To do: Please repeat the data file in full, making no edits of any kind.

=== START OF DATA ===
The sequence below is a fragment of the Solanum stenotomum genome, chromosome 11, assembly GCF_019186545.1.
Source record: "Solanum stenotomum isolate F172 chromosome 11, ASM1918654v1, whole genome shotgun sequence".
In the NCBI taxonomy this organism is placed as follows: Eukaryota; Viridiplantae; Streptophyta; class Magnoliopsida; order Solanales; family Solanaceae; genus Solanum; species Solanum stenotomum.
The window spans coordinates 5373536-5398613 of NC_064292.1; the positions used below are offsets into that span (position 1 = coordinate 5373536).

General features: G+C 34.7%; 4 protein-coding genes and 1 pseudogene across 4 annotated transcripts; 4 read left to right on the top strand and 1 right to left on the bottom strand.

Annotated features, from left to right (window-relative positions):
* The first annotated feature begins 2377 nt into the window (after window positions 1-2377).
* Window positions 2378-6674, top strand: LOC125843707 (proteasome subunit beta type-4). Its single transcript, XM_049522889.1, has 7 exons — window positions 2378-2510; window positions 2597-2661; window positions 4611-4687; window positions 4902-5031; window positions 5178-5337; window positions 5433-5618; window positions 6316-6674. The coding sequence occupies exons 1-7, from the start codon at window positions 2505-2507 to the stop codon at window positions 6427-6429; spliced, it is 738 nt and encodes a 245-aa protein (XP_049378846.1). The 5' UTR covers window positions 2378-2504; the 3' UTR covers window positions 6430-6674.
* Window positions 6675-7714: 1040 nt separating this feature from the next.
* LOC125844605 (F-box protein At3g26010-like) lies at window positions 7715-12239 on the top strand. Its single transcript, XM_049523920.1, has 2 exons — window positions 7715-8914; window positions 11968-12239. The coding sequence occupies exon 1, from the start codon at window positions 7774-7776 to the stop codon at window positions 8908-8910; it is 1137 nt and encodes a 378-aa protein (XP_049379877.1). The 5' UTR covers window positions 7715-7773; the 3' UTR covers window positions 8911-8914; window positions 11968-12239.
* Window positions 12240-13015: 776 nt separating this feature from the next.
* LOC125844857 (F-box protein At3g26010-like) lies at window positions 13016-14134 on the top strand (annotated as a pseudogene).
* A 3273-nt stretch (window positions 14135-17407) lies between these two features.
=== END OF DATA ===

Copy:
The sequence below is a fragment of the Solanum stenotomum genome, chromosome 11, assembly GCF_019186545.1.
Source record: "Solanum stenotomum isolate F172 chromosome 11, ASM1918654v1, whole genome shotgun sequence".
In the NCBI taxonomy this organism is placed as follows: Eukaryota; Viridiplantae; Streptophyta; class Magnoliopsida; order Solanales; family Solanaceae; genus Solanum; species Solanum stenotomum.
The window spans coordinates 5373536-5398613 of NC_064292.1; the positions used below are offsets into that span (position 1 = coordinate 5373536).

General features: G+C 34.7%; 4 protein-coding genes and 1 pseudogene across 4 annotated transcripts; 4 read left to right on the top strand and 1 right to left on the bottom strand.

Annotated features, from left to right (window-relative positions):
* The first annotated feature begins 2377 nt into the window (after window positions 1-2377).
* Window positions 2378-6674, top strand: LOC125843707 (proteasome subunit beta type-4). Its single transcript, XM_049522889.1, has 7 exons — window positions 2378-2510; window positions 2597-2661; window positions 4611-4687; window positions 4902-5031; window positions 5178-5337; window positions 5433-5618; window positions 6316-6674. The coding sequence occupies exons 1-7, from the start codon at window positions 2505-2507 to the stop codon at window positions 6427-6429; spliced, it is 738 nt and encodes a 245-aa protein (XP_049378846.1). The 5' UTR covers window positions 2378-2504; the 3' UTR covers window positions 6430-6674.
* Window positions 6675-7714: 1040 nt separating this feature from the next.
* LOC125844605 (F-box protein At3g26010-like) lies at window positions 7715-12239 on the top strand. Its single transcript, XM_049523920.1, has 2 exons — window positions 7715-8914; window positions 11968-12239. The coding sequence occupies exon 1, from the start codon at window positions 7774-7776 to the stop codon at window positions 8908-8910; it is 1137 nt and encodes a 378-aa protein (XP_049379877.1). The 5' UTR covers window positions 7715-7773; the 3' UTR covers window positions 8911-8914; window positions 11968-12239.
* Window positions 12240-13015: 776 nt separating this feature from the next.
* LOC125844857 (F-box protein At3g26010-like) lies at window positions 13016-14134 on the top strand (annotated as a pseudogene).
* A 3273-nt stretch (window positions 14135-17407) lies between these two features.